Now that you understand a bit more about climate change, it’s time to make a difference. Climate change can feel very scary because it affects everyone and there are too many problems for one person to solve. Just remember that humans can decide now how bad climate change will become. Any positive change you make will be slowing climate change down – even if that only means you’re putting a kilogram less of carbon dioxide into the air. If everyone on Earth puts a kilogram less in the air, that’s 7 million tonnes less! So even small changes add up quickly. If you want to do something practical to help, the power is in your hands. Take a look at some ways you can take action right now.


  • You can make a massive difference to people and the planet by doing fundraising for charities that work to fight climate change. Some of the things the money you raise can achieve:
      • £1 plants a tree to absorb carbon dioxide.
      • £50 pays to offset one ton of carbon dioxide.
      • £6,000 pays for enough solar panels to power a home.
Money Collection
  • Click here to use the World Wildlife Fund’s Carbon Footprint calculator. As you answer the questions, think about the carbon footprintThe amount of carbon used directly and indirectly to create a product or perform an activity. of all of the things you do and whether you could change any of your actions. 
  • Walk or cycle when possible. If you need to use a vehicle to get around, try to use public transport. If you need to use a personal car, go electric!
  • Switch off lights, unplug any chargers and devices when not in use, hang up your clothes to dry rather than using the dryer and avoid using air conditioning or heating until you need to.
  • Waste as little food as possible by only buying what you need and think of creative ways to use up your old fruit and vegetables. Click to find some recipes of ways you can use up your old fruit and vegetables in smoothies, banana breads or vegetable soups.
  • Eat fruit and vegetables that are in season in your country, so they do not have to be flown in from abroad on a plane that guzzles fossil fuels and emits greenhouse gases!
  • Follow a planet-friendly diet. This includes eating less meat and more vegetables since animal agriculture emits more carbon dioxide than vegetables.
  • Write to your MP to ask them to order that more trees be planted in your local council.
  • Write to your headteacher to ask them to encourage walking and cycling to school. If your school doesn’t currently use the WOW Walk to School reward system, you could introduce your headteacher to it and ask for them to start it at your school. You can read about it here.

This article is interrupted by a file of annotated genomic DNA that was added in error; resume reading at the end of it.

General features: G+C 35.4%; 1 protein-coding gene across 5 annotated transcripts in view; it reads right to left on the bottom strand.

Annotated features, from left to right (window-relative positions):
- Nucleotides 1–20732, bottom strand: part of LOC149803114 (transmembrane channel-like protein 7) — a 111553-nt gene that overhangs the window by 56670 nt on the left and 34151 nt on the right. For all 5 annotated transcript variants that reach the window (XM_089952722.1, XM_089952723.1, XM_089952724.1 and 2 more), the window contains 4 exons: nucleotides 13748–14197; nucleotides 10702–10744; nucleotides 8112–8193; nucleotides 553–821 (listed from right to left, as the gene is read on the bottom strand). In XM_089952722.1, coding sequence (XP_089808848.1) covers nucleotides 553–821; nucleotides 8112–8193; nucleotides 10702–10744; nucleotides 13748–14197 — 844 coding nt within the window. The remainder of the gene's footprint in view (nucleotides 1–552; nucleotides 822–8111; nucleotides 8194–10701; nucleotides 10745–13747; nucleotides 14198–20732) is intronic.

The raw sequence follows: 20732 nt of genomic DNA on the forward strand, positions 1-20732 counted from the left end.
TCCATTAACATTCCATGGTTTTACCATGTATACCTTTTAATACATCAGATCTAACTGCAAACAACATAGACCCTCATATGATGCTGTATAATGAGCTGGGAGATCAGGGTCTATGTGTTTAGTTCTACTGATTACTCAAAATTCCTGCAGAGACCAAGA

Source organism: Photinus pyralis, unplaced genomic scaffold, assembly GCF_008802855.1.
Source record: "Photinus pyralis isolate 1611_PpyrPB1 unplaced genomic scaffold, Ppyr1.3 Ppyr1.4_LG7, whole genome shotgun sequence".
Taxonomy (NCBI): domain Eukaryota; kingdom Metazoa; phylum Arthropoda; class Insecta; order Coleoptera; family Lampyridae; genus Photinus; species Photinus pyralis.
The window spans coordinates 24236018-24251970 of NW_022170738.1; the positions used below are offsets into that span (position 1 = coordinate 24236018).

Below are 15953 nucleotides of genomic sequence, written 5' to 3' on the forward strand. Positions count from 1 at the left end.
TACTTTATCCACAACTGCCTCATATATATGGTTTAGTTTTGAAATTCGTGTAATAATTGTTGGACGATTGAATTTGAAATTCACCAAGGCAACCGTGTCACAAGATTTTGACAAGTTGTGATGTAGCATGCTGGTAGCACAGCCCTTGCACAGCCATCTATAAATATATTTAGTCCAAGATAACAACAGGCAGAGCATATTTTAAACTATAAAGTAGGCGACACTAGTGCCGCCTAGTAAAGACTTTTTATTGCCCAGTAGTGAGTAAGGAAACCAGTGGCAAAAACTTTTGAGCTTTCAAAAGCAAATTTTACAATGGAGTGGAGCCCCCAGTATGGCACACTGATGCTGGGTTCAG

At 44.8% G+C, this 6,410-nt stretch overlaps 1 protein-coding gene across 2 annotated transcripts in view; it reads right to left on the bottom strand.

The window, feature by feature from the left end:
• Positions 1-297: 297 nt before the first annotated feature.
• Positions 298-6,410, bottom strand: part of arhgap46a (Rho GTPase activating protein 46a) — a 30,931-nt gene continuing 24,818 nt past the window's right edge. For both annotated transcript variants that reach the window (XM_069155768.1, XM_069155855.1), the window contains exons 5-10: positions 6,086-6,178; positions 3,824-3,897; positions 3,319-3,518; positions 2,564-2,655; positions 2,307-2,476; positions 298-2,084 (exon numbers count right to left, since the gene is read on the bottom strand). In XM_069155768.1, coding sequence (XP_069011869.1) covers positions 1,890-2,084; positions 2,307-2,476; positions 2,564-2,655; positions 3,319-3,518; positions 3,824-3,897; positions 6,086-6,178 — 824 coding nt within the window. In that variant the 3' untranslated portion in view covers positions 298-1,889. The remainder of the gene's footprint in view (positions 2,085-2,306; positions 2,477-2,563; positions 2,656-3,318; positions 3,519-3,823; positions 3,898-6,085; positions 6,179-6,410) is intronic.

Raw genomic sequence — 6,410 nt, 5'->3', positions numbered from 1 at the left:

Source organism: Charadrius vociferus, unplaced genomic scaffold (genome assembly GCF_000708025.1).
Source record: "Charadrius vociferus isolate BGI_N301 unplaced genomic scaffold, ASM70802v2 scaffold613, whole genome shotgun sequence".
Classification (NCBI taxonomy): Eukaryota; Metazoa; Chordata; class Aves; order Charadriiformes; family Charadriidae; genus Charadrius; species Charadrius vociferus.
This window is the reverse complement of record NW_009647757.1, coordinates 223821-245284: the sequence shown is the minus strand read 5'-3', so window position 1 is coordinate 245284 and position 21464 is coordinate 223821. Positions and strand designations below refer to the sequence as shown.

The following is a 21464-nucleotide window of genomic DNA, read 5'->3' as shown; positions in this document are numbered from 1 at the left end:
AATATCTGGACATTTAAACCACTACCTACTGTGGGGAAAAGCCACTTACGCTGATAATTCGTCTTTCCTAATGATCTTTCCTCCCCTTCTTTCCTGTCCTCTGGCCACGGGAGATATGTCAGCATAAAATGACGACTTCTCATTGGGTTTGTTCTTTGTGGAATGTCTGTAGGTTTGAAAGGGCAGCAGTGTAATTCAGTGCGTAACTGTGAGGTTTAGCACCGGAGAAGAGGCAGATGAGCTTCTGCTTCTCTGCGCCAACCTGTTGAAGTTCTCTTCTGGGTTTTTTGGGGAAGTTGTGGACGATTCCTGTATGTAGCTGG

• Write to businesses to ask them to limit the amount of travel they use for business. Remind them that we are lucky to have video conferencing available to us which limits the need to travel around the world to meet people.
  • Write to businesses to ask them to make it attractive for their employees to travel to work in planet-friendly ways. For example, they could offer a cycle-to-work scheme or provide discounts on public transport. Of course, it is even better if they allow people to work from home sometimes!
  • Write to businesses to recommend that they plant trees to offset their emissions. Tell them about the National Trust tree planting scheme, where people and businesses can donate money to have the National Trust plant trees on their behalf. Check out the tree planting scheme here.
  • Write to the cafes and restaurants that you know and ask them to donate surplusAn amount left over. food to charity so that it can be used rather than going to landfill. You could tell them about The Trussell Trust or TooGoodToGo and recommend that they contact them.
  • Write to the cafes and restaurants that you know to ask them to start buying their ingredients locally. For example, you could ask a restaurant to offer apple crumble in autumn and rhubarb crumble in summer, since apples grow in winter in the UK and rhubarb grows in winter.
  • Write to businesses to ask them to set targets to reduce their carbon emissions and strive to meet their targets. When they absolutely have to use carbon dioxide-emitting processes, they could offset the carbon dioxide produced by planting trees.
  • Make a poster to teach people about the changes that they can make to help reduce climate change. For example, people can: turn lights off when not in use, avoid using air conditioning or heating unless they need to, cycle or walk, when possible, minimise food waste and the list goes on!
  • Start a gardening club at your school. Together you could grow fruit and vegetables to serve in the canteen or plant flowers and shrubs to absorb carbon dioxide.
  • Start a cooking club at your school. Use the cooking club to help promote delicious and planet-friendly meals made using locally sourced, in-season produce. Specifically, you could try and make your cooking club meat-free.
  • Protest for climate. Check out the Fridays for Future website or the UK Student Climate Network (if you are in the UK) to find a protest near you. If you can’t find a protest near you then create your own! Don’t forget to get permission from your parent or guardian to miss school and make sure that a responsible adult joins the protest with you.

If you have any other ideas of SuperKind things people can do to stop climate change, we would love to hear from you here.

Support These Amazing Charities


Here are some amazing young people who cared about climate change and took action to make change happen. These change makers were all passionate about the same cause but used their unique skills to make change happen in different ways. 

Everyone can help make a difference. Consider what your unique superpower might be. Are you someone with a strong voice who likes to spread awareness by talking to everyone you meet? Or do you prefer a behind the scenes approach – making sure that donations are collected to take to those in need? 

Find out more

Like all the important causes in our world, there is a huge amount to learn about climate change and how to stop it. If you want to find out more, here are some excellent further resources: